By “nobody,” I mean Catholic counter-demonstrators and the world’s media. Clearly, if there is going to be a 12th of July parade, somebody is going to come, because there is no shortage of upstanding citizens in the north of Ireland who live for that moment every year when they can don their bowler hats and orange sashes and march through the streets, hurling slanders at the Pope and his slavish followers around the world.
But what if the world just didn’t pay attention? What if the Catholics in the North simply ignored these proceedings, treated them with the contempt they deserve? What if the media weren’t on site to record the inevitable confrontations between the followers of King Billy and the partisans of King James?
In other words, wouldn’t the power of these marches be diminished, indeed, made irrelevant, if people of good will simply ignored them?
It is tempting indeed at this time of year to advise the Catholics of the Six Counties to stay at home during the marching season, to simply ignore the provocations on the assumption that the bigots will go away if nobody pays attention to them.
The problem, of course, is that the marching season involves more than just marching, and more than mere taunting. In recent days, loyalists have attacked the homes of Catholics in Belfast, putting into practice the words which are preached in the Orange Lodges of Northern Ireland.
It is a miracle that, as of this writing anyway, these attacks have not killed anybody. But not for lack of trying. In the most recent incident, three Catholic families were driven from their homes when an oil tank was set ablaze. Eight children were among those left homeless. In one of the incinerated homes, a play area where children sometimes slept was left in cinders.
Imagine for a moment that this sort of thing was going on in, say, the Crown Heights section of Brooklyn, or in South Boston. Imagine if the homes of African-Americans, or Latino immigrants, were under attack by ruthless white people with murder in their hearts. The world’s media would be on the story in a second, and rightfully so.
In the north of Ireland, however, the loyalist rampage goes on without mention in the mainstream press in the U.S. In some ways, that is as much a commentary on the loyalists as it is the press.
Given the reputation which the loyalists “enjoy” in most U.S. newsrooms, it would be considered news if they didn’t attack the homes of defenseless Catholics during the marching season.
Ultimately, outrages like the home-burnings tell us why the Orange parades simply can’t be ignored, even though it would seem, at first glance, to be the sensible strategy. Yes, the Orangemen seem ridiculous with their hats and sashes and drums, but they actually are not ridiculous at all. Some of them, anyway, know precisely what they are doing – they are creating an atmosphere which inspires not just hatred, but violence as well.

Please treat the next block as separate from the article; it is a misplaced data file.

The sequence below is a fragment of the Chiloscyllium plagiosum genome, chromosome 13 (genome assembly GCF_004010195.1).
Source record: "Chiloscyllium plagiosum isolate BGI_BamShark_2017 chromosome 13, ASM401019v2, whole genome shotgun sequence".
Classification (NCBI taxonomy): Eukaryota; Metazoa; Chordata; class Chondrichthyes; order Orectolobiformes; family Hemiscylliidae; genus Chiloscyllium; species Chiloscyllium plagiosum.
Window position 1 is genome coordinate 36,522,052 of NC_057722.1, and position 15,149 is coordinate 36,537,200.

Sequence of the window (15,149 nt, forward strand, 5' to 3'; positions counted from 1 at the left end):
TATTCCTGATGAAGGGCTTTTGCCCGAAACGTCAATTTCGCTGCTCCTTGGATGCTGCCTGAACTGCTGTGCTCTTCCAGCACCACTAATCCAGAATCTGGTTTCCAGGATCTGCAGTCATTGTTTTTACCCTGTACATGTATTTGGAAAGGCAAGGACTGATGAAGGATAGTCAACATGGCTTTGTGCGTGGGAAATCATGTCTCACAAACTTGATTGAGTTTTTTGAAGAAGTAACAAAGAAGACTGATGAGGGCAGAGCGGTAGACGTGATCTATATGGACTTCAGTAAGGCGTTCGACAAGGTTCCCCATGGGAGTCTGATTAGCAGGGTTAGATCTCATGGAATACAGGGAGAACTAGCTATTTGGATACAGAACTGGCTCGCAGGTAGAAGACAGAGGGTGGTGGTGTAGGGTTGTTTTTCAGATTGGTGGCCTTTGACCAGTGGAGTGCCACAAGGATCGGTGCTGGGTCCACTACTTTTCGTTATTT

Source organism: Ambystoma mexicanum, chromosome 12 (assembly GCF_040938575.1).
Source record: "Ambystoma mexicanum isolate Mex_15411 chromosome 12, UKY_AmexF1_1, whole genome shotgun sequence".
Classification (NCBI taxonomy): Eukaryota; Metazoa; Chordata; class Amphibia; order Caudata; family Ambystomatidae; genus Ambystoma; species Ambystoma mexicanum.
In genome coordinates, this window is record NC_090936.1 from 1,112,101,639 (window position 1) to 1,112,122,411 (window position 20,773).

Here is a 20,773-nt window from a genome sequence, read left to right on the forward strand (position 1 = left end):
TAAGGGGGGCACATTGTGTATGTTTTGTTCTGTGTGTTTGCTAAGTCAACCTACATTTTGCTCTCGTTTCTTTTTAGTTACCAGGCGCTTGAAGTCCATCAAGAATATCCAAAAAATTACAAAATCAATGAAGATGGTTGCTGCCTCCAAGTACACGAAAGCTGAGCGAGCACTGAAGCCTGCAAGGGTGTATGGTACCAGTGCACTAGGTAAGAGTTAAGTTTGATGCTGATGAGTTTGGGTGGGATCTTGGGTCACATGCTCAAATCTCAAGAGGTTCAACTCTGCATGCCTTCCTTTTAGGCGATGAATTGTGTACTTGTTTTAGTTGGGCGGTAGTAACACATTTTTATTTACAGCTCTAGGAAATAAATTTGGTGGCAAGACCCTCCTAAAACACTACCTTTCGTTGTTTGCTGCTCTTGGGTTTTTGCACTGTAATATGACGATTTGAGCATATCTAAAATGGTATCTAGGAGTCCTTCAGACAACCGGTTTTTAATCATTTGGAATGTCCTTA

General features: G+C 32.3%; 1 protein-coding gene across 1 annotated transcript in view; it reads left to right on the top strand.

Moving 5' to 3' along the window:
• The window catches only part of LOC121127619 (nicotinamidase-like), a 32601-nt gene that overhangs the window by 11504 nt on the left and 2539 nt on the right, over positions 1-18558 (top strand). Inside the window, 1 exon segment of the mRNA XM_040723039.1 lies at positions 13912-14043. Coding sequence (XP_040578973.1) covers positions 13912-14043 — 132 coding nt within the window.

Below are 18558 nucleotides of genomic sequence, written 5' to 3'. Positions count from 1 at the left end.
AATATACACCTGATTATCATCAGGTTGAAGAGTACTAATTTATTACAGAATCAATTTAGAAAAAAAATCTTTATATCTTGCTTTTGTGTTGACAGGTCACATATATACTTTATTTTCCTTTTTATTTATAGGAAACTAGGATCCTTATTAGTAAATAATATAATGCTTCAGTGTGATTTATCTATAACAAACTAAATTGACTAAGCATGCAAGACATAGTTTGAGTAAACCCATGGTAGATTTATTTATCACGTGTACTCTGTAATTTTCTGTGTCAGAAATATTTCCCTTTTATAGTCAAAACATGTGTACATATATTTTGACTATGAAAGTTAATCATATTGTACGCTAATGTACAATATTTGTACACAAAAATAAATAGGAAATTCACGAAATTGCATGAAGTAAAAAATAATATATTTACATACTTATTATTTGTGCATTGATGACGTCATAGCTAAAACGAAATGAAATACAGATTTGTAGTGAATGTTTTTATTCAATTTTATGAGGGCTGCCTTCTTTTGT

Not long ago, although in some ways it seems like decades have passed, David Trimble was in New York to tout economic growth and investment in the North. He spoke of promoting Ulster’s folk culture as a way of luring tourists. And, as God and Ian Paisley are my witnesses, he cited the 12th of July parades as an example of folk culture which could lure tourists to the North.
What’s astonishing, of course, is that this Orangeman probably believed what he was saying. As far as he was concerned, why not? Why wouldn’t cash-happy Americans and Japanese and Aussies and other Europeans fly into Belfast to witness the marching season? After all, in a world that has been homogenized by generic popular culture, the 12th of July certainly is an authentic expression of traditional culture.
Apparently it never crossed Trimble’s mind that this particular bit of traditional culture might actually offend Catholics and indeed all people of good will.
I recall wondering if the Sons of the Confederacy or some such organization might summon up similar chutzpah to package a Jim Crow tour of the Old South. “Here, ladies and gentlemen, is where the sons of the South stood firm against the outside agitators who wanted to desegregate the University of Mississippi.” The comparison is not far-fetched, although Unionist sympathizers in Ireland and the U.K. rabidly insist otherwise.
Twenty years ago this month, I traveled to Belfast for the first time, and scheduled that visit in order to see the parades for myself. (Hey, maybe Trimble really was onto something.) I was there as a journalist, but also, frankly, as an Irish-American Catholic. Nothing I had read prepared me for the hatred I saw on those faces. And, worse, those faces were not all bejowled and wrinkled. There were young faces, many young faces, in the line of march. The only difference between the young and old seemed to be that the young faces spewed much harsher language, much more colorful epithets.
The world, and Ireland itself, has changed a great deal since 1985. And it goes without saying that Belfast, too, has changed.
But we are now in the middle of marching season, when the clocks in the Six Counties are turned back to 1690.
And that is why the rest of us — people of the 21st Century — are obliged to stand fast and call out hatred and bigotry for what it is.
Ignoring the marching season will not make it go away. That is regrettable, but it is also self-evident.